Thus I would disagree strongly with those who say, “My country, right or wrong,” if by that they mean we must follow our country’s lead no matter what. On the other hand, I would strongly agree with them if instead they mean it is my country, right or wrong and therefore, I share in the responsibility for its actions. I am especially indebted to the friends I made while living in Germany who often said, “I am not responsible for the sins of my parents or grandparents in the Nazi era, but I am responsible to see to it that our country learns from its past and never again promotes such hate and death.”

A friend of mine upon entering a large southern California cathedral which shall remain unnamed but which is made entirely of glass, saw draped from the ceiling to the floor an enormous American flag that dominated the entire sanctuary. Puzzled, he said to an usher, “Excuse me, do you have a cross in this church?” The user replied, “Yes, it is behind the flag.” People, hear me, I mean no disrespect to our wonderful country but when the flag obscures our view of the cross, we have a problem.

Last point. If by naming God as our God we claim that our total allegiance belongs to God, then we also affirm that God is our highest value, that God is the source and sum of all that is, the Absolute beyond and above all principles. Belief in and adherence to such a God that is beyond all else is what Niebuhr calls radical monotheism. Monotheism is the belief that there is only one God. Radical monotheism, says Niebuhr, is the “reliance on the source of all being for the significance of the self and of all that exists. It is the assurance that because I am, I am valued, and because you are, you are beloved” by the one in whom we have our being.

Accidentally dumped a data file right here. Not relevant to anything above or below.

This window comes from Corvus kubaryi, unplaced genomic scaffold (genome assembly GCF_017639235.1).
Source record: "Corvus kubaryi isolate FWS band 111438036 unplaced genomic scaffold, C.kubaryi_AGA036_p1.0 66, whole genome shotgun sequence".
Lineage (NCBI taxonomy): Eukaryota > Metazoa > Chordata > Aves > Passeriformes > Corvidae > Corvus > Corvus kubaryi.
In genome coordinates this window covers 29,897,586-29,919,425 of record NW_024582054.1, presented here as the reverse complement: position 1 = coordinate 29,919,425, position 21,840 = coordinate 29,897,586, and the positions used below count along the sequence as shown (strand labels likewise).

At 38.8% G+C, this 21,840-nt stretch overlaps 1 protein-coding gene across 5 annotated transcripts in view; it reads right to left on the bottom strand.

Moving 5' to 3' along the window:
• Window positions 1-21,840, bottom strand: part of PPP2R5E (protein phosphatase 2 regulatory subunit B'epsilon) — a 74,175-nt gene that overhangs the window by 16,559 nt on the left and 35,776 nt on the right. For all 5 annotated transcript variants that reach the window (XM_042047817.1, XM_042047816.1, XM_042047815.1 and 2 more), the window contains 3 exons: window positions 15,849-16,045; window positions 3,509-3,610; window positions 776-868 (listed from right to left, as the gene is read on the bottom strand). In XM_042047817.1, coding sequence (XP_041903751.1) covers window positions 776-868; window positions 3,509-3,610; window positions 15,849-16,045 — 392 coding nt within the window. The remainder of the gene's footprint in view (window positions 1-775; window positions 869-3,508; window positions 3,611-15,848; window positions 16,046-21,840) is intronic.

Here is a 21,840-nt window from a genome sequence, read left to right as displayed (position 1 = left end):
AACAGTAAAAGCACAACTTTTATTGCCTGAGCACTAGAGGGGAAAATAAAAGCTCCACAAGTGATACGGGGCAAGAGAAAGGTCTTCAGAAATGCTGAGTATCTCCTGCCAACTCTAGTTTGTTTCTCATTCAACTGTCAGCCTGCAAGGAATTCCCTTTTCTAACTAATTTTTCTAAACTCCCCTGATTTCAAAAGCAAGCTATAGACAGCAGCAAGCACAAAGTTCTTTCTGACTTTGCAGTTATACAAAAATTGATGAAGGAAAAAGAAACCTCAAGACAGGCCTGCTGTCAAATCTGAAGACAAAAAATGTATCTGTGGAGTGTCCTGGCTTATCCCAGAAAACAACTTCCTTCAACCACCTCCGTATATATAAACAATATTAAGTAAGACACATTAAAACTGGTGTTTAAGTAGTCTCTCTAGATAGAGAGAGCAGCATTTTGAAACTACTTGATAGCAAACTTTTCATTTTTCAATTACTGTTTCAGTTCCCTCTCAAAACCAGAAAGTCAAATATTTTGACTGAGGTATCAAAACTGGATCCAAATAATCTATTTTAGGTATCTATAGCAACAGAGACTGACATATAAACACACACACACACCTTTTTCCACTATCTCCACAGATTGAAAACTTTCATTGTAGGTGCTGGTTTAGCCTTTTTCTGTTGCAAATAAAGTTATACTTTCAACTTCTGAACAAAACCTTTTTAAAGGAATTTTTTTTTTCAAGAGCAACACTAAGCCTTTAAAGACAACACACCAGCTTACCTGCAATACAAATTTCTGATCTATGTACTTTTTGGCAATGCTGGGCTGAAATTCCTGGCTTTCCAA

God is the center of all value and worth, the one and only reality worthy of our worship, our complete loyalty and allegiance. However, our affirmation that there is but one God does not mean people will not place their highest loyalty elsewhere, be it in money, possessions, self or country. The truth is, though we claim to be monotheists, to believe in only one God, we live in a polytheistic society that follows many gods. Martin Luther said, “Whatever thy heart clings to and relies upon,that is properly called thy God.” We may call these other objects of devotion false gods, but that does not mean they do not have real power and influence over us. We may say they are not gods, but so long as people give them their total allegiance, devote their lives to their causes, even when they are good causes, when we base our value systems on them and judge what is good and bad by them, we make them gods. Fascism was such a god in Germany under Hitler, capitalism is such a god in our county, but also democracy and freedom of speech–good things I believe in, but should they be our highest value, the basis of all right and wrong?

Nothing else besides God is ultimately sacred. “No special places, times persons or communities,” says Niebuhr, “are more representative of the One than are any others.” Conversely, every person is sacred, made in God’s image. Every nation is holy, called by God into existence. Every living thing points in its existence to God and every place, from the most majestic mountain to the most desolate desert, is a place where God can be found.

To say then that God is our God and we are God’s people is not to say that we are and other’s are not, or that we are any better than anyone else or any different, save that we recognize whose we are and who is beyond all else that is. As an indication of that recognition, God gave Abraham and his descendants a sign of the covenant. That sign for the descendants of Abraham is circumcision, for us it is baptism. Baptism is a covenant-making act; it is the mark of our relationship with God. To be baptized is to accept the call and the responsibility as one of God’s chosen people. We sometimes call this being born again or born anew. As such it calls up many images of birth and rebirth that all begin with the barren womb of Sarah and the surprising reversal of God’s grace.

In the midst of the barrenness of our world, be it the weariness of endless political debates or worries of the end from climate change, the terror of hate-filled racists with American-made guns or the fear of Muslim students with home-made clocks, the plight of Syrian refugees risking life and limb to make it into Europe or the prospects of undocumented immigrants seeking work and a better life in this country, may we as God’s people discover and share the Good News discovered by Sarah that brings laughter and joy in the grace and love of God.

1 Niebuhr, Radical Monotheism and Western Culture, p. 27.
2 ibid. p. 32.

Daniel E. H. Bryant
Senior Minister
First Christian Church (Disciples of Christ)
Eugene, OR